KHONGJOM PARVA: A precious treasure of the Manipuris
By: Seram Neken
Besides being a good singer, a Khongjom Parva artiste is supposed to be a skilful Dhalak player, well versed in narrative craft (Wari Liba) and a poet well-acquainted with literature, history and mythology of the land. It is amazing that Khongjom Parva is sung for hours and for days without any written script, delivered solely with the proficiency of the artiste. In fact, Khongjom Parva singer is usually familiar with other musical art forms such as Nat Sankirtan, Manoharsai, Khunung Esei, Khulang Esei, Pena, Meitei Pung etc., as the elements of all these forms are present in the composition of Khongjom Parva. It is indeed a unique musical art form of the Manipuris, gifted by the last war of Manipur’s independence.
Besides being an entertaining medium, Khongjom Parva constantly instills patriotism among the audience by narrating the story of Khongjom war. Khongjom Parva has carved a niche of its own in the already affluent Manipuri music. Although of recent origin, it is now rich in aesthetics. In addition to narrating the episodes of Khongjom war, it has gradually covered other historic, legendary and mythological episodes ranging from Moirang Kangleirol to Ramayana and Mahabharata epics. Khongjom Parva may be composed on any theme or event, but the style of singing and narration remain the same. It may be described as a series of historical and mythological episodes sung in a stylized improvisation of the artiste who also plays Dhalak to add flavor to the narratives. Such a musical form which is found nowhere in the globe may be aptly described as “All-in-One Artiste”. It is more than a song, monologue, narrative or a drama. Different sequences of Khongjom Parva can put the audience in variety of emotions and feelings. Sometime, a listener is made completely emotional and even to be in deep tears, and in another moment, he may fall in unreserved laughter or in complete curiosity. Taste of this musical art form is mixed and changes momentarily. The Dhalak rhythms and vocal fluctuations nicely dramatize the story. In one moment, the artiste may put his voice at peak to break the monotony of the listener, and in another moment he may calm down to the softest and most melodious tone. The sound of the Dhalak goes in different frequencies from moment to moment to maintain variation. The verses are highly lyrical and poetic. Beautiful words and rhymes are used in the delivery. Khongjom Parva may describe an event, a flower, a land or a relationship in highly literary style.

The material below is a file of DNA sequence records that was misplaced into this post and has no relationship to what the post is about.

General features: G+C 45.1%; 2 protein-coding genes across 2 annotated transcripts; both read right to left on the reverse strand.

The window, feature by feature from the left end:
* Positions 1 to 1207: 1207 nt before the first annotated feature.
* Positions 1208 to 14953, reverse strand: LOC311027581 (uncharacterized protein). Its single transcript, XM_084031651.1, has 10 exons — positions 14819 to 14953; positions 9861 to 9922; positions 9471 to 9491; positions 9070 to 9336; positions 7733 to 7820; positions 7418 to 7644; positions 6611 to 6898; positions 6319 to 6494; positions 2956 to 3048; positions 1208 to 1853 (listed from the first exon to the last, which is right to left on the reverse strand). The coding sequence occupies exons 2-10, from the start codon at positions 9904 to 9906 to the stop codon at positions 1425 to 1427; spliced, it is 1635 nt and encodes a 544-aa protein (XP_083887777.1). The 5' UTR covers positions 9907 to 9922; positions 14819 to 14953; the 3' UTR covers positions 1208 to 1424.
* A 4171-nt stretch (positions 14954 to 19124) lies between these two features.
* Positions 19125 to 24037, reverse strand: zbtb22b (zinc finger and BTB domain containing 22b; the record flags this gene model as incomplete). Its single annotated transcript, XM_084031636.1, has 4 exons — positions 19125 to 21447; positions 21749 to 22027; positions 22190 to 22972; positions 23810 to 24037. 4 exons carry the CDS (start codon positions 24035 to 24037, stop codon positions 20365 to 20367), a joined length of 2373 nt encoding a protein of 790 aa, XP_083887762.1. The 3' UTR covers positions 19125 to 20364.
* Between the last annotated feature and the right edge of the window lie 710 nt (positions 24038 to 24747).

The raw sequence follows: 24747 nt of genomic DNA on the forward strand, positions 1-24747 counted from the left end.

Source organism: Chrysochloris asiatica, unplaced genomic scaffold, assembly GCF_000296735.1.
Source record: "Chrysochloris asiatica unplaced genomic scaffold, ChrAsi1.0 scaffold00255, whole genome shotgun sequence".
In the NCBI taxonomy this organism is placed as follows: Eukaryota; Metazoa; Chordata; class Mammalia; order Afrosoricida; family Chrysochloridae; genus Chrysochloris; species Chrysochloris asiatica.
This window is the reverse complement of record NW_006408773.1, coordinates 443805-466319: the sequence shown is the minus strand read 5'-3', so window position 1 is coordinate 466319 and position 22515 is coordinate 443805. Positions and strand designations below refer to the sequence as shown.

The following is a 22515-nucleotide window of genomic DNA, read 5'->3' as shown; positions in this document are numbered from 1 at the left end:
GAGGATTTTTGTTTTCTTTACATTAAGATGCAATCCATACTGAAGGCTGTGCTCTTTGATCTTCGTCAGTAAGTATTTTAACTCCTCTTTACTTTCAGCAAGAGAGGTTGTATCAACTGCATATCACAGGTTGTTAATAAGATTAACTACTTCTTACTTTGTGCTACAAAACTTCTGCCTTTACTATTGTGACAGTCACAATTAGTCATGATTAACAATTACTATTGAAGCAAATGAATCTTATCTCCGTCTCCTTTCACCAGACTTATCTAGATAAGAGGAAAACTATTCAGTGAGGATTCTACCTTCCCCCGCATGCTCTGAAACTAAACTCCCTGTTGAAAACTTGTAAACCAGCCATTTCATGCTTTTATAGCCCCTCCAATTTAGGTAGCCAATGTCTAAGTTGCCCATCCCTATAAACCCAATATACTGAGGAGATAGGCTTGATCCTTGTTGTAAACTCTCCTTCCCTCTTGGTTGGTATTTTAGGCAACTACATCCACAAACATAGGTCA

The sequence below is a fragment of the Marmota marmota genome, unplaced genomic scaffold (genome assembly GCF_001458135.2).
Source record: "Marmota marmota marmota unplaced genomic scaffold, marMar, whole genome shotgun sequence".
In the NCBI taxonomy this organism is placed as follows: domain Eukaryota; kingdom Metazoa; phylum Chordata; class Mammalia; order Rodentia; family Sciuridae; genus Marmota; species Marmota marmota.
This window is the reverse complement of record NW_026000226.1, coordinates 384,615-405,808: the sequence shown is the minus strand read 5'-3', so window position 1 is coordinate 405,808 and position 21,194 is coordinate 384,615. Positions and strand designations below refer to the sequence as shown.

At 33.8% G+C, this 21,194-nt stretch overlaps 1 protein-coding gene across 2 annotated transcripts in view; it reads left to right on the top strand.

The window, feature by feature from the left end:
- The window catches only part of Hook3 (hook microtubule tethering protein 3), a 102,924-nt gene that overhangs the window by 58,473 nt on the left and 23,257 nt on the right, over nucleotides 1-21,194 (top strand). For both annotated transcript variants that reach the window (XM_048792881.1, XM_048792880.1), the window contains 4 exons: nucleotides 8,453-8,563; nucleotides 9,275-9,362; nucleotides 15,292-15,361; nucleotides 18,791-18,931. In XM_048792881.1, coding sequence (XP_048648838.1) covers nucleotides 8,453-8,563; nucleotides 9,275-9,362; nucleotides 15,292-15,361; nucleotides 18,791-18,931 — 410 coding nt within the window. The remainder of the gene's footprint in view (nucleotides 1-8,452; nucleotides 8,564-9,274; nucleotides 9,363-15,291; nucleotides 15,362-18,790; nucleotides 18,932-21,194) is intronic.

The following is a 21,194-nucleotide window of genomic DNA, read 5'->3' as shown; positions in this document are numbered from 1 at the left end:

Singngen Na Ong Yenglaga
Taojing Leerel Manbaa Lei
Singngen Leinaa Yenglaga
Cheklaa Saadon Maanba Lei
Leiraang Maana Pomlingei
Cheklaa Pombi Amuba
Kwak ki Machin Maanba Lei ………
(Verses describing Kwaklei flower in Khongjom parva)
The origin of Khongjom Parva is credited to a jolly and skilled personality in the name of Samjetsabam Leinou popularly known as Dhobi Leinou during the last war of Manipur’s independence in 1891. It is said that Leinou started narrating the eye-witnessed accounts of Khongjom war with heartrending lamentations in the form of a song composition after the war. His style of narration and tune were partly taken from Pena, Khulang Esei, Khunung Esei, Nat Sankirtan, Manoharsai styles etc. Such a musical form has been passed on for years from singer to singer by word of mouth, and from generation to generation to form what we call Khongjom Parva Music. This verbal or oral art has become a precious treasure of Manipuri culture identifying the Manipuri peoples and reflecting the meaningful legendary, mythical and historical events of this land.
Nowadays, Khongjom Parva has been classified into Ningthourol or Meihourol Seisak and Moirang Kangleirol Seisak in respect of its content. The All India Radio Imphal, Doordarshan Kendra Imphal and the ISTV network are the only media houses preserving this valuable musical art form for the posterity. The number of singers has become lesser day by day. There are only a few singers alive to teach such music to the posterity. Research works and teaching of this art form need to be encouraged without delay. The organization of a workshop on this art form recently by the state Art & Culture Department is a laudable step towards this end. The Hueiyen Lanpao Columnists’ Forum has also made suggestions for reviving the Khongjom Parva and Pena art forms to the concerned department through a memorandum. Teaching of Khongjom Parva as a subject in the Shri Balmukund-dev Government Music College and in JN Manipur Dance Academy will be a big step towards enlivening the tradition. The authorities concerned may take up the matter in the larger interests of people of Manipur. The general public may also encourage Khongjom Parva by organizing such programmes in localities during festivals and occasions.
(Reference- Resourceful papers on Khongjom Parva by B. Jayantakumar Sharma, Dr. Rajen Toijamba, Dr. Bachaspatimayum Suresh Sharma & Dr. Saikhom Robindro Singh)